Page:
Dir: Niki Caro; Starring: Yifei Liu, Donnie Yen, Li Gong, Jet Li, Jason Scott Lee, Yoson An, Tzi Ma, Rosalind Chao, Xana Tang. 12A cert, 115 min
The fate of Disney’s Mulan is inextricably bound up in the fate of Disney’s moolah. In the early days of the pandemic, when most studio films were scattering from the schedules, two notably held firm. One was Christopher Nolan’s Tenet: the other was the latest animation-to-live-action remake from the mightiest studio of them all. This flesh and blood version of Mulan was meant to open in the UK one week into lockdown, but was swiftly redeployed to the end of summer – when, in the words of Disney’s own co-chairmen, it would arrive “on the world stage and the big screen for audiences around the globe to enjoy together,” and also help ease the theatrical circuit out of lockdown.
Instead, to the horror of the owners of those big screens, less than a month before its planned release the film was diverted to the Disney+ streaming platform, whose 60 million subscribers around the world can now unlock it at home for a £19.99 ‘premier access’ fee. With Tenet currently entering its second week in cinemas, we are witnessing an impromptu A/B test in how to launch a blockbuster post-Covid, and you can bet the entire industry will be glued to the results.
Yet if the stubbornly original and complex Tenet might not be the most obvious title to revive the multiplexes, Mulan is an even odder standard-bearer for streaming: there isn’t a scene, or perhaps even shot, in Niki Caro’s film which doesn’t deserve to be seen at a considerably larger than living room scale. When the camera isn’t swooshing over soldiers on horseback thundering across the plains, it’s balletically circling sword fights, sometimes cocking thrillingly to one side as the duel continues at 90 degrees to gravity, and common sense.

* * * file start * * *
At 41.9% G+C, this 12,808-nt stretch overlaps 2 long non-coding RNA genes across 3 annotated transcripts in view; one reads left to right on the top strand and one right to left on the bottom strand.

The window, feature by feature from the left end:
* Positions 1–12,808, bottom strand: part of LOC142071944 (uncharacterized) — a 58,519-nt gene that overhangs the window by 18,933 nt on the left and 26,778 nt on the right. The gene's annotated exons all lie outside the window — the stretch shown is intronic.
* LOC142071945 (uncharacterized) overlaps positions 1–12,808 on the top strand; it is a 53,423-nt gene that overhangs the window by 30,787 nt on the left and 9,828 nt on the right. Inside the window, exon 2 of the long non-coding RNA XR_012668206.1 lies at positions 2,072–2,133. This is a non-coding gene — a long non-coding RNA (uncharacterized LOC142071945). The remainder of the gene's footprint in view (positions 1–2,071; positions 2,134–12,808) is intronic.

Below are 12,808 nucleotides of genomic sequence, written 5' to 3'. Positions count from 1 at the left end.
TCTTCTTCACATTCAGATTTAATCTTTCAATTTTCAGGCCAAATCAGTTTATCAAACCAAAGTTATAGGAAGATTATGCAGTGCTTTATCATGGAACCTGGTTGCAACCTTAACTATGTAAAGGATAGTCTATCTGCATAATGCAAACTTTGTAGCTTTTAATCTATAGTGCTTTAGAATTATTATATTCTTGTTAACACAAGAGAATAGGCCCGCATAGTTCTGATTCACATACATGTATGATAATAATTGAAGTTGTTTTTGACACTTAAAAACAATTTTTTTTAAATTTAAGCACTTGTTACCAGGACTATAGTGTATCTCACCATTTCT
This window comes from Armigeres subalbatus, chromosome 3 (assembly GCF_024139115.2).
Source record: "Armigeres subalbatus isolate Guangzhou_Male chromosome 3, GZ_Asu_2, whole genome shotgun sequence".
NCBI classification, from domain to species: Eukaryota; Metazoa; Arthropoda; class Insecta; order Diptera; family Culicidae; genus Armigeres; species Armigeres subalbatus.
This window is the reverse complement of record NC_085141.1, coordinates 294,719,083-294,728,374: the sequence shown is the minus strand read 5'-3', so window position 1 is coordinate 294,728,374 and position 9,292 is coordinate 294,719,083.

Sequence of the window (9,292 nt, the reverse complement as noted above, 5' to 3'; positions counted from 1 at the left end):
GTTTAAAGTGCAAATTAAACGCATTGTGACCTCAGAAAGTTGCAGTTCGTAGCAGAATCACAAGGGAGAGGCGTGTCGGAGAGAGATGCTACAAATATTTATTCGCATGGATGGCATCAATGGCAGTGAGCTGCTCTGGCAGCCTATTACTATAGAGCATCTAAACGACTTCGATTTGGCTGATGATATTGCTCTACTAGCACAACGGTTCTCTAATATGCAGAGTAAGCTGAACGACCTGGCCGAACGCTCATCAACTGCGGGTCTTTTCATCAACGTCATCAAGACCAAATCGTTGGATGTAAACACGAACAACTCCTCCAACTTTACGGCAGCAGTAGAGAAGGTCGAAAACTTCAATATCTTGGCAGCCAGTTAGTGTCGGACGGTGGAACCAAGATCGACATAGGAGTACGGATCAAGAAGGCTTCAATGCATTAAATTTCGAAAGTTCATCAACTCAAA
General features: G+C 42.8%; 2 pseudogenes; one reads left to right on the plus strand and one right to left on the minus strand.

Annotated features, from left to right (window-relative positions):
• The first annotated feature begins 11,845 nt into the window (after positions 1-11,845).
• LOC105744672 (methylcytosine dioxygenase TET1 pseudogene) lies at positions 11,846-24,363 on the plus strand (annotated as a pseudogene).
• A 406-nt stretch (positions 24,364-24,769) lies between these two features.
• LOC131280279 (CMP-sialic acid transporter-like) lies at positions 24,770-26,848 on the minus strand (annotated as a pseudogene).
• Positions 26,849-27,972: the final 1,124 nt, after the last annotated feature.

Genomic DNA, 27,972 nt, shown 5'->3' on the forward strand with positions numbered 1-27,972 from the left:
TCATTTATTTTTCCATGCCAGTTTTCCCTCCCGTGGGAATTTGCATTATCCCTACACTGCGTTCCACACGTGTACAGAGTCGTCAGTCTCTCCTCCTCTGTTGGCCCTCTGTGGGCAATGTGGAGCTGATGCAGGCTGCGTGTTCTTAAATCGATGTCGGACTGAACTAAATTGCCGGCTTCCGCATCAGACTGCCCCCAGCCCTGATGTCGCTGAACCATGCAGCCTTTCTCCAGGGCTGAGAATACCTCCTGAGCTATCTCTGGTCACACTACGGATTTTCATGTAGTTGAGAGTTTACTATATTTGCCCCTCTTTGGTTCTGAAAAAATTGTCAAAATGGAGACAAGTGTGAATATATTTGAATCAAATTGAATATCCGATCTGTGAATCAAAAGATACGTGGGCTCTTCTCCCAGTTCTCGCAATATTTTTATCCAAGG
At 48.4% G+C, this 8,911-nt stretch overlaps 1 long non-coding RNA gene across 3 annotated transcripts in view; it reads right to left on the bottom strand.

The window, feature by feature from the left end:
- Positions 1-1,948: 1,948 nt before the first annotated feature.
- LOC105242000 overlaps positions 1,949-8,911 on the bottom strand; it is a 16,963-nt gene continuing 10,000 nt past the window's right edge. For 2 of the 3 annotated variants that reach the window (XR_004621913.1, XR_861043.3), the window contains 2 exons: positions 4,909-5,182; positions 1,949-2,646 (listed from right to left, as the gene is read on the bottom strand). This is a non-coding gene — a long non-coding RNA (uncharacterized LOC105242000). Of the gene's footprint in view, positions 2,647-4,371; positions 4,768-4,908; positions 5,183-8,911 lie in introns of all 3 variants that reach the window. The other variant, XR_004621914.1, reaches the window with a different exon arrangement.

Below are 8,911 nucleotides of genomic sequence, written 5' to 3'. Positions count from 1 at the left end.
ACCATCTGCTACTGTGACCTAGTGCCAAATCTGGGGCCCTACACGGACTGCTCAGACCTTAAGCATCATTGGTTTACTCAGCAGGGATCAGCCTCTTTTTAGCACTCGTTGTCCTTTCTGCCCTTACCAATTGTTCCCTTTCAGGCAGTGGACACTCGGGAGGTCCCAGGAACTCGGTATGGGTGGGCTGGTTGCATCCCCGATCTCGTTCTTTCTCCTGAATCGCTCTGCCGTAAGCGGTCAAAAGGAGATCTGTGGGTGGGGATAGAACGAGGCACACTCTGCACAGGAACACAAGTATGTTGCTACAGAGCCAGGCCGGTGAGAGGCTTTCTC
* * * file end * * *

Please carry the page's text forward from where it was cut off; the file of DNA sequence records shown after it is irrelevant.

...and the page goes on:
You sense the phrase “Crouching Tiger, Hidden Dragon for kids” must have been uttered at some point early in production, while Hero and House of Flying Daggers, Zhang Yimou’s blazingly coloured historical epics, were also surely extensively pinned to the mood board. Mulan often feels less like a conventional Disney film than a glossy pastiche of wuxia – the martial arts genre whose heroes run up and down walls, bound across moonlit rooftops, and bounce on the blades of one another’s swords.
Some of the more overtly fantastical elements from its 1998 animated forerunner have been jettisoned: bye bye to Eddie Murphy’s wisecracking dragon. But others have been added, including Gong Li’s fearsome sorceress, who can transform herself into a swarming colony of bats, and does a neat job of replicating the flying-sleeve combat manoeuvres from Yuen Woo-ping’s Iron Monkey. The film’s biggest visual effects coup is another new addition: a dazzlingly animated phoenix that looks like a living kite, with streaming tail feathers that twist and ripple in the wind.
Despite such cosmetic changes, the plot retains its recognisable shape. When war comes to her province, the boisterous and free-spirited Hua Mulan (Yifei Liu) disguises herself as a young man in order to enlist in the Imperial Chinese army, and thereby take the place of her elderly father Zhou (Tzi Ma) in the coming battle against the proto-Mongolian hordes. Most of the pivotal moments have been dutifully restaged, from the avalanche that reveals Mulan’s true sex to her cohort to the climactic battle at the Imperial City. Yet in each of them, you notice the film carrying itself a little differently than it used to: the freethinking girl-power vigour of the 1998 Mulan has been muted in favour of a more stoic resolve to do one’s patriotic duty, whatever the personal cost.
“Fight for the kingdom and the people!” the Emperor (Jet Li) exhorts Mulan in her final battle against Bori Khan (Jason Scott Lee), the invaders’ swarthy chieftain: it’s a line you can imagine going down well with the China Film Administration’s censors, who determine which Hollywood productions are allowed to open in Chinese cinemas. (In China, where Disney+ has yet to launch, Mulan is still on course for a traditional release next week.)
The problem with reducing Mulan to a nationalistic cipher is that her personal journey no longer feels personal – a rivalry-slash-romance with Yoson An’s Honghui is nicely played, but feels irrelevant as the bigger picture sweeps and dazzles. Perhaps more than any other Disney live-action remake to date, Mulan feels like a blockbuster version of great mime – it’s performed with such consummate precision and showmanship that at times you would swear you were watching something with a heart.
Mulan is on Disney+ from Friday 4 September